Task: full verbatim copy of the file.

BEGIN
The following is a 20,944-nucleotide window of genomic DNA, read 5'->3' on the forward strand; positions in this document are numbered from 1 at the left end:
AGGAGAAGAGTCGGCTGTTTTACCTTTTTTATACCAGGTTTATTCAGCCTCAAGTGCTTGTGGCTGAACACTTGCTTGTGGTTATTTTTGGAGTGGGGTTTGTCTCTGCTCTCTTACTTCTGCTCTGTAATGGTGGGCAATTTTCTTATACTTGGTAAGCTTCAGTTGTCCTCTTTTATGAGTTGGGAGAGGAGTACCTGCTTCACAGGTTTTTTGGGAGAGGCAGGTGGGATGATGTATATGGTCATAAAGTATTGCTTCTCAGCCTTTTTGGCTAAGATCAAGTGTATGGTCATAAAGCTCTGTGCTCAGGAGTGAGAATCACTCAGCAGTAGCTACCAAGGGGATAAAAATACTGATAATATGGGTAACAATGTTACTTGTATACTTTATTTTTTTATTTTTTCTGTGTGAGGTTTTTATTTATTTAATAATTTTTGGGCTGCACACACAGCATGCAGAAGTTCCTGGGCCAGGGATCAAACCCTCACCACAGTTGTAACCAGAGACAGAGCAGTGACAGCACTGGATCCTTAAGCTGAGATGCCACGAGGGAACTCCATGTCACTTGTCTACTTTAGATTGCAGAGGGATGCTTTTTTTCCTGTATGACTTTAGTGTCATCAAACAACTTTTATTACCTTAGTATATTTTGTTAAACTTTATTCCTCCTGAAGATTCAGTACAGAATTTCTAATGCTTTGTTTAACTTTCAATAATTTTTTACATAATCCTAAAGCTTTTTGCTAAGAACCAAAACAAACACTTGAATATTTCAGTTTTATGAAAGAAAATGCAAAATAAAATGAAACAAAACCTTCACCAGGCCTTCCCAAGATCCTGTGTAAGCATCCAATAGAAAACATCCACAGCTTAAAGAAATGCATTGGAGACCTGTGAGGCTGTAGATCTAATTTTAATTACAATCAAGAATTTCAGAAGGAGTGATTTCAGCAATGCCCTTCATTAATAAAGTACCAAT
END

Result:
The following is a 20,944-nucleotide window of genomic DNA, read 5'->3' on the forward strand; positions in this document are numbered from 1 at the left end:
AGGAGAAGAGTCGGCTGTTTTACCTTTTTTATACCAGGTTTATTCAGCCTCAAGTGCTTGTGGCTGAACACTTGCTTGTGGTTATTTTTGGAGTGGGGTTTGTCTCTGCTCTCTTACTTCTGCTCTGTAATGGTGGGCAATTTTCTTATACTTGGTAAGCTTCAGTTGTCCTCTTTTATGAGTTGGGAGAGGAGTACCTGCTTCACAGGTTTTTTGGGAGAGGCAGGTGGGATGATGTATATGGTCATAAAGTATTGCTTCTCAGCCTTTTTGGCTAAGATCAAGTGTATGGTCATAAAGCTCTGTGCTCAGGAGTGAGAATCACTCAGCAGTAGCTACCAAGGGGATAAAAATACTGATAATATGGGTAACAATGTTACTTGTATACTTTATTTTTTTATTTTTTCTGTGTGAGGTTTTTATTTATTTAATAATTTTTGGGCTGCACACACAGCATGCAGAAGTTCCTGGGCCAGGGATCAAACCCTCACCACAGTTGTAACCAGAGACAGAGCAGTGACAGCACTGGATCCTTAAGCTGAGATGCCACGAGGGAACTCCATGTCACTTGTCTACTTTAGATTGCAGAGGGATGCTTTTTTTCCTGTATGACTTTAGTGTCATCAAACAACTTTTATTACCTTAGTATATTTTGTTAAACTTTATTCCTCCTGAAGATTCAGTACAGAATTTCTAATGCTTTGTTTAACTTTCAATAATTTTTTACATAATCCTAAAGCTTTTTGCTAAGAACCAAAACAAACACTTGAATATTTCAGTTTTATGAAAGAAAATGCAAAATAAAATGAAACAAAACCTTCACCAGGCCTTCCCAAGATCCTGTGTAAGCATCCAATAGAAAACATCCACAGCTTAAAGAAATGCATTGGAGACCTGTGAGGCTGTAGATCTAATTTTAATTACAATCAAGAATTTCAGAAGGAGTGATTTCAGCAATGCCCTTCATTAATAAAGTACCAAT